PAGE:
- Dollar General on Thursday reported that its first quarter net sales increased 9% year over year to $6.11 billion while same-store sales rose 2.1%, according to a press release. The deep discounter posted net income of $365 million, a more than 30% increase over the year-ago period.
- Despite the solid year-over-year increases, the company's stock fell more than 7% from its Wednesday closing price as Dollar General's top-line sales, same-store sales and profits missed analyst expectations. The Factset consensus, cited by MarketWatch, estimated sales of $6.18 billion and a 3.2% increase in comps.
- Dollar General CEO Todd Vasos said on a conference call with analysts that increases in both the number of average units sold and dollars per basket pushed the company's store sales, according to a Seeking Alpha transcript. But he also said that unseasonable weather in March and April hurt the retailer's sales of non-consumables, particularly in spring and summer products. He added that sales in the second quarter were healthy so far, and the company reiterated its full-year guidance.
Dollar General wasn't the first retailer to blame disappointing Q1 results on abnormal weather patterns across the country, and it wasn't the first to be met with skepticism.
Jefferies analyst Daniel Binder questioned the notion that weather was what spooked the market after the retailer's results and instead pointed to weak results at Dollar General's main competitor in the deep discount space, Family Dollar.
"[W]e think the bigger issues could be about what the market thinks is coming on price," Binder said in a Thursday note emailed to Retail Dive. "With Family Dollar getting less of an improvement in comps for the investment made thus far, we can't help but wonder if a more aggressive stance is coming on price, particularly when we consider the fairly consistent 4%-5% price gap we see between [Dollar General] and Family Dollar in the nine markets we measure each quarter."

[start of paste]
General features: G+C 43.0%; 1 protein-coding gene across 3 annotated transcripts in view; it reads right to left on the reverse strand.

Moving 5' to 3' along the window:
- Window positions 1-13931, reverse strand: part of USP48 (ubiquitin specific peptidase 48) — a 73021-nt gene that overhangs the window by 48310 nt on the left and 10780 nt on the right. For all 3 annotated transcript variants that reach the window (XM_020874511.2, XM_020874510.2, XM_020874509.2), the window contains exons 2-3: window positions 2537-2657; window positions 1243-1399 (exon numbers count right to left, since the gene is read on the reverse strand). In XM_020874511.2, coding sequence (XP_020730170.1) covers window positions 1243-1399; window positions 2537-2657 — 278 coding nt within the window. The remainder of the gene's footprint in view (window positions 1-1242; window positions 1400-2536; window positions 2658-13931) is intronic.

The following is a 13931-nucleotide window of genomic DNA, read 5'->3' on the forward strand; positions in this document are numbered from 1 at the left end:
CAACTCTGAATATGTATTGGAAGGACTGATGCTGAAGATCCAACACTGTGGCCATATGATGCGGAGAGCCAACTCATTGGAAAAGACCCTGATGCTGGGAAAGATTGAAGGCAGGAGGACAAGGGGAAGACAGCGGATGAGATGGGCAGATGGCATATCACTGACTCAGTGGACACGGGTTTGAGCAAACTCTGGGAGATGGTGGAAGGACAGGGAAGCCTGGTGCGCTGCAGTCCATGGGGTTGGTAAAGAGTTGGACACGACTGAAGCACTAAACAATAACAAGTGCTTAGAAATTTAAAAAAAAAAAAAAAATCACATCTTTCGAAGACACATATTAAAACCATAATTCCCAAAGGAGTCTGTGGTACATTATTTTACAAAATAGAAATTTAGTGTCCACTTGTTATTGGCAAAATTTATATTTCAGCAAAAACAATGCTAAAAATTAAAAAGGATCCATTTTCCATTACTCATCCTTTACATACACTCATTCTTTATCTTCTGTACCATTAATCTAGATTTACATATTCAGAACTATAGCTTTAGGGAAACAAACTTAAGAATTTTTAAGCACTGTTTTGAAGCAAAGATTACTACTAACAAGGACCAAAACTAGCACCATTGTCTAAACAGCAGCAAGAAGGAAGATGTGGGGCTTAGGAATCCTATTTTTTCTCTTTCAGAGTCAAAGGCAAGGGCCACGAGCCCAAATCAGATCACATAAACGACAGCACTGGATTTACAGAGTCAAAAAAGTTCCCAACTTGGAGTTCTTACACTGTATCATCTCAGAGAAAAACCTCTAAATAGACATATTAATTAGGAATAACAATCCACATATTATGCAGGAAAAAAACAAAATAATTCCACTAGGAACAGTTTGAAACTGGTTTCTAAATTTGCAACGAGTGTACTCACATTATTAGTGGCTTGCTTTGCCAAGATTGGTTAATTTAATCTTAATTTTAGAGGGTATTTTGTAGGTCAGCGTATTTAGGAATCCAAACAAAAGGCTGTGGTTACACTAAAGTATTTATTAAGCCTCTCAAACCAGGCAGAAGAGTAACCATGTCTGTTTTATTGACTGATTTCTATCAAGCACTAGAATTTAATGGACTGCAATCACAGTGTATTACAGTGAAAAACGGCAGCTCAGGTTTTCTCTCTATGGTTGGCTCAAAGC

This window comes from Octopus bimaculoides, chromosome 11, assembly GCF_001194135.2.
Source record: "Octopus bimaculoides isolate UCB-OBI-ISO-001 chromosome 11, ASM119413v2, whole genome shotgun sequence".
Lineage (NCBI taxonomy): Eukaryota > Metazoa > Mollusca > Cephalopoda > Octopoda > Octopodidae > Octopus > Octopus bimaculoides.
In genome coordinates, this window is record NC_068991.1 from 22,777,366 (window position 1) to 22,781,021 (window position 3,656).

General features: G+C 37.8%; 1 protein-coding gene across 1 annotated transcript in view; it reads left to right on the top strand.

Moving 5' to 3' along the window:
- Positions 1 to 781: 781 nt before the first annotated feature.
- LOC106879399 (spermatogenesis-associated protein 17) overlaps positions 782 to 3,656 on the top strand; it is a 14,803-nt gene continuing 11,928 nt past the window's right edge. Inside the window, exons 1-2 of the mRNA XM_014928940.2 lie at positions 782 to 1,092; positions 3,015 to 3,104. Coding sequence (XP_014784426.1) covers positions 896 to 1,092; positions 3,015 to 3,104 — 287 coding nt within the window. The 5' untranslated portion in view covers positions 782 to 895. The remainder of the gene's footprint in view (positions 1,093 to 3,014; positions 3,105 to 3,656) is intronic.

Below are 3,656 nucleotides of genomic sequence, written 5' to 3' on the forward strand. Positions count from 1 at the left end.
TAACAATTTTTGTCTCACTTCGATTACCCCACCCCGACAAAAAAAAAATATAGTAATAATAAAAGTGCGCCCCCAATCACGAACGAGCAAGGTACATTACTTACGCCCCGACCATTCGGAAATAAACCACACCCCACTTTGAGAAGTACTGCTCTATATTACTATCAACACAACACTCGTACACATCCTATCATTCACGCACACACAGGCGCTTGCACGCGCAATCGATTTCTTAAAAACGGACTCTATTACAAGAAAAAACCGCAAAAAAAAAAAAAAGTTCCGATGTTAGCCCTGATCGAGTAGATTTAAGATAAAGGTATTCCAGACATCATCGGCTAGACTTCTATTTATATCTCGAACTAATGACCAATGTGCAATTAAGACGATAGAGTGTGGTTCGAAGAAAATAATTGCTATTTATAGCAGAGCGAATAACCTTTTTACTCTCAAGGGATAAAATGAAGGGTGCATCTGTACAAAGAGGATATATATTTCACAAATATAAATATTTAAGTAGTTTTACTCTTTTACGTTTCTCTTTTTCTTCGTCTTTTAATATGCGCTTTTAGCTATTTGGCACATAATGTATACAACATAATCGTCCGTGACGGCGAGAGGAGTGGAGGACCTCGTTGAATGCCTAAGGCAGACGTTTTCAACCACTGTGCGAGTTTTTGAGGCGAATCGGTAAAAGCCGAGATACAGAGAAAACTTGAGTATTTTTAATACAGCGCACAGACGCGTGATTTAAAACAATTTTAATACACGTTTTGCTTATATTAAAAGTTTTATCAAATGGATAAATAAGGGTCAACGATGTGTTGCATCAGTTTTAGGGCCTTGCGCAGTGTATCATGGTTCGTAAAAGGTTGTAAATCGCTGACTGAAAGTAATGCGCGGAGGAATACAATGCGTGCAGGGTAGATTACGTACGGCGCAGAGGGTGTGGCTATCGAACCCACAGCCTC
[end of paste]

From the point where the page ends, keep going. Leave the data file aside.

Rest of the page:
For his part, Vasos said the company sees "rational pricing activity" across the industry, but added that the company remained "committed to our everyday low price strategy" and that "we routinely monitor our price position and make adjustments as necessary."
Price and weather alone are not the only potential threat to Dollar General's growth. Neil Saunders, managing director of GlobalData Retail, noted that a decline in customer traffic contributed to slower growth in the retailer's comps.
"From our data, it is clear that while Dollar General held on to its core customers over the first quarter, some non-core customers migrated away," Saunders said in comments emailed to Retail Dive. "We attribute this to improvements in household finances thanks to tax cuts and bonuses. The affected groups spent some of this money on dining out, treating themselves at other retailers, and buying more online. In our view, this reduced their need to use Dollar General over the period." But Saunders also said that the discounter's "underlying trade remains strong," thanks to its low prices and geographical convenience to rural communities in the U.S.
The retailer is still planning for growth. In Q1, Dollar General opened 241 new stores and remodeled 322, in addition to spending tens of millions of dollars on distribution and technology investments. For the full year, the company plans to open 900 new stores and remodel another 1,000.
In the conference call, Vasos also pointed to a number of initiatives meant to boost the company's top and bottom lines, including an effort to reduce "unproductive inventory" and operating complexity at stores, adding self-checkout technology and the addition of healthier food options, among other efforts.